What Investigative Tools Do Insurance Companies Use When Assessing Disability Claims?
Investigative Tools Used By Insurance Companies
There are several investigative tools used by insurers when assessing disability claims which include;
- Independent Medical Examinations (IME)-described above
- Functional Capacity Evaluations (FCE)
- Referrals to medical consultants
- Home visits
- Social Media
Functional Capacity Evaluation (FCE)
- Unlike an IME, an FCE is not contractually required and is not usually a medical examination
- It is a collection of tests used by the insurer to test a claimant’s maximal physical effort
- The information from the FCE is then used by the insurance company to make inferences with respect to whether or not an individual can work full-time on a sustained basis
- There may be legitimate grounds upon which to refuse to attend an FCE, and claimants should be vigilant about asserting rights to refuse such testing
- Insurers often use in-house medical consultants to contact a claimant’s treating physician to discuss the claimant’s condition, restrictions and limitations. In essence, the insurer’s medical staff seeks to develop evidence from the physician to demonstrate that the claimant is not disabled. Often, the insurer sends a letter to the physician “confirming” the conversation and requesting a signed acknowledgment from the treating physician that he or she agrees with the statements in the letter. The letter, however, may either distort the facts, or cast the claimant in an unfavorable light.
- A claimant should instruct a treating physician to not respond to such a letter without first reviewing the contents of the letter with them in detail.
- Insurers also utilize medical consultants to review claims, relying upon a non-examining physician to address functional abilities. This has inherent problems, because it precludes the claimant from receiving an appropriate evaluation of the claim. It is vitally important, therefore, that claimants ensure that their treating physicians provide well-developed, organized office notes and/or narrative reports to support the claim.
- Home visits are common techniques employed by insurers when assessing disability claims. An insurance company representative, often identified as a rehabilitation consultant, will stop by either unannounced or at a prearranged time to speak to the claimant. This individual will seek to ascertain the claimant’s activity level, determine whether the claimant is working on another interest, or to develop other information to be used by the insurer.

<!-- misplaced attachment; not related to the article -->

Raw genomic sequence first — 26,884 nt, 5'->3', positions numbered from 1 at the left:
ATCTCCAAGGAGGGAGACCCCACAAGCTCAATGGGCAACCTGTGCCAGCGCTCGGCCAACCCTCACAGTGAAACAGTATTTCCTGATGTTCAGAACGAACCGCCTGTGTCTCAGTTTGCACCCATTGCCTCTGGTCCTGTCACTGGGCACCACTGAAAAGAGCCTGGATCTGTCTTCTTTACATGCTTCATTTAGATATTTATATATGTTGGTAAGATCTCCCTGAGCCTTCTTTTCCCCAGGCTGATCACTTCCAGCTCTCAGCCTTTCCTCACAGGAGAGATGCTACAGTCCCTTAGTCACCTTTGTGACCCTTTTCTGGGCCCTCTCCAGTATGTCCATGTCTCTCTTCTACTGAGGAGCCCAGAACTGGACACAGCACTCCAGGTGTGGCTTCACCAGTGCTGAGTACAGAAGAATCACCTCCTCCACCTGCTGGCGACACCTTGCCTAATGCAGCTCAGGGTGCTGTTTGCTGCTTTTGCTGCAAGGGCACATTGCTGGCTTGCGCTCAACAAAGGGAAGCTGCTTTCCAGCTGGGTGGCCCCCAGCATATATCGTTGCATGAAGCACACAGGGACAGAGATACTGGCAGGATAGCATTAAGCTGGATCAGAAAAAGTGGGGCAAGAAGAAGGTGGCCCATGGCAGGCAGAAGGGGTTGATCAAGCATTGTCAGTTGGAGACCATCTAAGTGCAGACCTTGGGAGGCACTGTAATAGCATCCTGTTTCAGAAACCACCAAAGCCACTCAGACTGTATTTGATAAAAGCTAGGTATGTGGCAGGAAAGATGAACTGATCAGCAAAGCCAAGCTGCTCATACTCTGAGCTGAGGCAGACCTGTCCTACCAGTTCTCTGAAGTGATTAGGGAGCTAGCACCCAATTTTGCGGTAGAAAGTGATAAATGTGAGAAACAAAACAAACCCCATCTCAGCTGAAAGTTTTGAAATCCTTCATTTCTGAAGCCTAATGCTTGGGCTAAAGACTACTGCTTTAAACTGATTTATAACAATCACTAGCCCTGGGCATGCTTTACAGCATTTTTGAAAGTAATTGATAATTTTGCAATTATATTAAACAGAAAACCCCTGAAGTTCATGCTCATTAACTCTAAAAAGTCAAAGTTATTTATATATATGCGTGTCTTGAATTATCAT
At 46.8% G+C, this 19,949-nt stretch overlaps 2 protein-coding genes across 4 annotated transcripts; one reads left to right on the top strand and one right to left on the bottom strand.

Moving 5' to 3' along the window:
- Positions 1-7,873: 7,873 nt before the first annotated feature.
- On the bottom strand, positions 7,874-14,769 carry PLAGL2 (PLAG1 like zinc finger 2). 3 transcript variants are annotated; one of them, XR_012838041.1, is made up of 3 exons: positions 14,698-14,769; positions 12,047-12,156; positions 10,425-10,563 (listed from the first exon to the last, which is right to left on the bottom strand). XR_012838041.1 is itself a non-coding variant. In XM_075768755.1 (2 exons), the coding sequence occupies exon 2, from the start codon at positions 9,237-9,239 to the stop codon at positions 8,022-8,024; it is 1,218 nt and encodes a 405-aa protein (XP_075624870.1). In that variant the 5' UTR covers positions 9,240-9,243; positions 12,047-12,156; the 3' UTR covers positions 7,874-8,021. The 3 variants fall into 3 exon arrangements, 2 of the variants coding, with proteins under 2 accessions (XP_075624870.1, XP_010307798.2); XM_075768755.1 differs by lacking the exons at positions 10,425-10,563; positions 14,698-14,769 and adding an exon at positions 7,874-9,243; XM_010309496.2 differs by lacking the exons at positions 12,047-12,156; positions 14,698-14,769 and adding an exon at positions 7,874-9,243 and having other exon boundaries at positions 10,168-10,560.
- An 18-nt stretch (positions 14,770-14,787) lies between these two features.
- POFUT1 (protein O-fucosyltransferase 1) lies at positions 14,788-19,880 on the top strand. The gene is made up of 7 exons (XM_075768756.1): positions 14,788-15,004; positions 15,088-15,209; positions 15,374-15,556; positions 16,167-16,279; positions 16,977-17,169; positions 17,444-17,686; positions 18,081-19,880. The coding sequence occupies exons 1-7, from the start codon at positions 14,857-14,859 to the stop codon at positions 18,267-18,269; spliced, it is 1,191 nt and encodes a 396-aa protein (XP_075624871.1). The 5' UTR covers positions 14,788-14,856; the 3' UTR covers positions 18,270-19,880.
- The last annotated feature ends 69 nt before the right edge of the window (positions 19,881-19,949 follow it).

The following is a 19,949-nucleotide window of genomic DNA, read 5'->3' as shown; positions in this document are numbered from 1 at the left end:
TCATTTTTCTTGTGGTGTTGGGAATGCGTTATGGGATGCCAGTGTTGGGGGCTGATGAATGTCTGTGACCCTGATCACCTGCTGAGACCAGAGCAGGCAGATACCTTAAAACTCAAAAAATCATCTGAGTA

- Caution should always be used when speaking to the insurer or its representative. Such interviews should be done on the claimant’s terms, whether recorded with witnesses or by having a confirmation of interview prepared, all to avoid anyone distorting the information provided.
- Surveillance is another technique frequently used in high-benefit cases, or where claimants allege disability based upon either subjective type conditions or where the objective support is not indicative of the restrictions or limitations.
- In high benefit claims, the insurer is willing to invest significant money to terminate or deny a potentially expensive claim. Claimants must be wary not only of their activity levels while on claim, but of any statements made to the insurer about their daily activities. Inconsistencies can be fatal to a claim: the expression “a picture is worth a thousand words” holds very true with regard to surveillance.
- Insurance companies can view your social media page as part of their surveillance techniques.
- If you have profiles on social media (such as Facebook, Twitter, MySpace, Instagram or other social networks) and are involved in litigation, be forewarned that insurance companies use the Internet as part of their research.
- Think before you post!
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